World Health Organization report on COVID-19 origin inconclusive, calls for further studies

Director General of the World Health Organization

Science's COVID-19 reporting is supported by the Heising-Simons Foundation. "The possible intermediate host of SARS-CoV-2 remains elusive", the report reads.

It was not clear whether the report might still be changed prior to its release.

A joint study by the World Health Organization and China on the origins of the coronavirus said that the infection was most likely transmitted from bats to humans through another animal, AP reported on Tuesday, citing a draft copy of the research. The report does, however, lay out plenty of next steps.

The final report of an global expert mission to the Chinese city where the first Covid-19 outbreak happened in late 2019 says the coronavirus causing the disease most likely had a zoonotic origin, according to news agencies citing leaked copies of the report.

As a part of global scientific research on the origin of the novel coronavirus, Chinese experts and World Health Organization experts worked together in Wuhan from January 14 to February 10.

The city where the virus first emerged is home to China's foremost zoonotic disease research centre, the Wuhan Institute of Virology, and rumours the virus escaped from here have circulated since the start of the pandemic. Virus could have come from farms, not marketsThe WHO report addressed the possibility that the virus was introduced to humans through the food chain. Researchers said that the labs had high safety levels, and there were no reports of respiratory illnesses among staff members, Reuters reported. But he said most scientists agree that bats are the most likely source. "They destroyed evidence? They punished scientists who were trying to give evidence on this very question of the origin?".

The report, drafted by a team of worldwide experts appointed by the World Health Organisation and their Chinese counterparts, comes as dramatic infection spikes in Europe have forced a tightening of unpopular restrictions across the continent. Due to the Chinese government's secrecy, even the Biden White House said it could not rule out the possibility of COVID-19 having leaked from the Wuhan Animal Lab.

"The scenario, including introduction through an intermediary host, was considered to be likely to very likely", it said.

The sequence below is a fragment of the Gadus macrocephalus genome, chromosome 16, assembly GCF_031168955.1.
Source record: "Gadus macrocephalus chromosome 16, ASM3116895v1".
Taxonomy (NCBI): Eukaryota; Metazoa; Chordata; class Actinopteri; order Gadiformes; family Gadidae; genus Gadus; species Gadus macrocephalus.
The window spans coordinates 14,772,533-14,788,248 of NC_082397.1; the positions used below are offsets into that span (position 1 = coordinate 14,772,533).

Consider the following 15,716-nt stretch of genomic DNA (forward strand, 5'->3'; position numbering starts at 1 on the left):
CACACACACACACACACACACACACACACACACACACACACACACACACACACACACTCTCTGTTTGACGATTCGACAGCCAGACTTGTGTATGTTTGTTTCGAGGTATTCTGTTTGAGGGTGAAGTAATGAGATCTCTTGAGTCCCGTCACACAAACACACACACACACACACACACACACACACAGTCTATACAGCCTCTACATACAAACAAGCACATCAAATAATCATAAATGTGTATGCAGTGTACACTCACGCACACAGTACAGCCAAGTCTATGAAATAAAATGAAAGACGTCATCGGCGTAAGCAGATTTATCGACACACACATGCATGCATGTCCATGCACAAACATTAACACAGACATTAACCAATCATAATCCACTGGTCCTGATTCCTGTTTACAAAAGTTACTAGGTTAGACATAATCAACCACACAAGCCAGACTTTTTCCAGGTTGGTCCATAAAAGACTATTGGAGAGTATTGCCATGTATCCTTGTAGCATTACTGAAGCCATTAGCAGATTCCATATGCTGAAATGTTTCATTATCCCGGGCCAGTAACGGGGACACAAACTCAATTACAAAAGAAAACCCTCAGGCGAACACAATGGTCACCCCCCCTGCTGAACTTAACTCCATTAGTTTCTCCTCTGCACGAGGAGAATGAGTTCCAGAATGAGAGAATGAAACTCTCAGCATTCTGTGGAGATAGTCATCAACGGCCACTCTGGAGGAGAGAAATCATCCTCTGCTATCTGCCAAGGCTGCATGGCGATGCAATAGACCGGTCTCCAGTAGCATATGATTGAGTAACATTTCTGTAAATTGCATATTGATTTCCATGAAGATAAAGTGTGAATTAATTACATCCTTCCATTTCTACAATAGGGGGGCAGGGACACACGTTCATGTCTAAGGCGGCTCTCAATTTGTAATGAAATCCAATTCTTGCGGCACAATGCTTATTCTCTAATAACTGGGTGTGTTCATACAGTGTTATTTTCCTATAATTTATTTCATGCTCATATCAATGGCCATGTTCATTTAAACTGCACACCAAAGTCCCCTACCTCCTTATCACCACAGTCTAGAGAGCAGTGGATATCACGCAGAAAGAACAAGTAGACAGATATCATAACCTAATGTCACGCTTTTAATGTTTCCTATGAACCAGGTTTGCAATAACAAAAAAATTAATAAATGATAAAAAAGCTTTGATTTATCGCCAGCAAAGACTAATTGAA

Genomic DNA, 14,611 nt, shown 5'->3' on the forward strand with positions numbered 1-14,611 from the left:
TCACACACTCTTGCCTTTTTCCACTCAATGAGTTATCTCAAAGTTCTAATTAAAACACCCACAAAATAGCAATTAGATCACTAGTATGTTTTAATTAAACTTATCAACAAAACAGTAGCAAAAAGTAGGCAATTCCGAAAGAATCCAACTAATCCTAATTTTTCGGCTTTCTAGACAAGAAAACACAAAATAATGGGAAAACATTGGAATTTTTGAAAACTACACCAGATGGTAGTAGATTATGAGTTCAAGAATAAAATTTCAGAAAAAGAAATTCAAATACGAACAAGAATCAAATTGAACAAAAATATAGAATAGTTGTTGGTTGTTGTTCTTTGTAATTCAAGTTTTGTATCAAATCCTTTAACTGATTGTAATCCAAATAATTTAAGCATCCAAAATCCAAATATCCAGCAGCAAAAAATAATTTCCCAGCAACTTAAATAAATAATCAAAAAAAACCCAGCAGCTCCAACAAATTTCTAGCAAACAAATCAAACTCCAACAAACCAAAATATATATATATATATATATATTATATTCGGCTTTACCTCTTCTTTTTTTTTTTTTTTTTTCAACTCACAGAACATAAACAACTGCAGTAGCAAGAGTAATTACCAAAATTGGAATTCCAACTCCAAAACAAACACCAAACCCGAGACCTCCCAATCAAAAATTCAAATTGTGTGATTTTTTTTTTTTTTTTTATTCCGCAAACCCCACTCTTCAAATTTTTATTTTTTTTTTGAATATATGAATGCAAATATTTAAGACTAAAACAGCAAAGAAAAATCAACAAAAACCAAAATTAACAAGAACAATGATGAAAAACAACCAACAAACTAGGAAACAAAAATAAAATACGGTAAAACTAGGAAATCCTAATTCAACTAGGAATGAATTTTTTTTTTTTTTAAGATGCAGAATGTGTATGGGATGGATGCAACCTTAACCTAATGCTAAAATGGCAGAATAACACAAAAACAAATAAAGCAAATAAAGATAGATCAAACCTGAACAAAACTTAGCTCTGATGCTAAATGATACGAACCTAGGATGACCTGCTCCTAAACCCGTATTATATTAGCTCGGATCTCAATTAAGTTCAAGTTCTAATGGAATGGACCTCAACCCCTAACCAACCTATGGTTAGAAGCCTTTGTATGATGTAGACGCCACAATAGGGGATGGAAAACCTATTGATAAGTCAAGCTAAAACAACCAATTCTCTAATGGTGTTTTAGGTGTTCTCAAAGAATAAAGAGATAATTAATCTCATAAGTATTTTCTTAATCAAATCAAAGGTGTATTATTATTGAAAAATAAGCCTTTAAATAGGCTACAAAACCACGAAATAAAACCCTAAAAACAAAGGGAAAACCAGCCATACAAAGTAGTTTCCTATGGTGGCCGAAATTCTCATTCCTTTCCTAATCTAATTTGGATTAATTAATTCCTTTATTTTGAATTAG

They evaluated direct spread from bats to humans as likely, and said that spread to humans from the packaging of "cold-chain" food products was possible but not likely.

Spillover via frozen meat from an infected animal, a route the team labeled as "possible". Daszak also said it wasn't the WHO's job to determine whether the Chinese government covered up details about the pandemic's origins.

SARS-CoV-2 has been found on the outer package of imported frozen products, suggesting the virus can persist on contaminated frozen products.

The report says this is "extremely unlikely". "And in a compromise, you have to respect the other's views". The report further suggests that animals in livestock farms in southeast Asia could be "linked to early human cases" and that further study on these farms is needed.

Dr Ben-Embarek said there was a lot of attention on the investigative team because the "whole world was watching".

The Associated Press published comments from the report earlier.

"The risk of accidental culturing SARS-CoV-2 in the laboratory is extremely low", it added.

"The team reports that the first detected case had symptom onset on the 8th of December, 2019". A second diplomat confirmed getting the report too.

The WHO's investigation into the origins of the virus has been the subject of intense investigation and criticism.

"Although the team has concluded that laboratory leak is the least likely hypothesis, this requires further investigation, potentially with additional missions involving specialist experts, which I am ready to deploy", he said. The researchers recommended tracing the origin of SARS-CoV-2 worldwide in farmed and wild animals species likely to harbor coronaviruses, such as ferret-badgers, civets, mink and raccoon dogs, especially in areas where little research has been undertaken and where animal viruses are most likely to spill over to people. The earliest known cases of the coronavirus were identified in Wuhan. "Maybe it's short, and this will be done in months or maybe it's long and this will take years".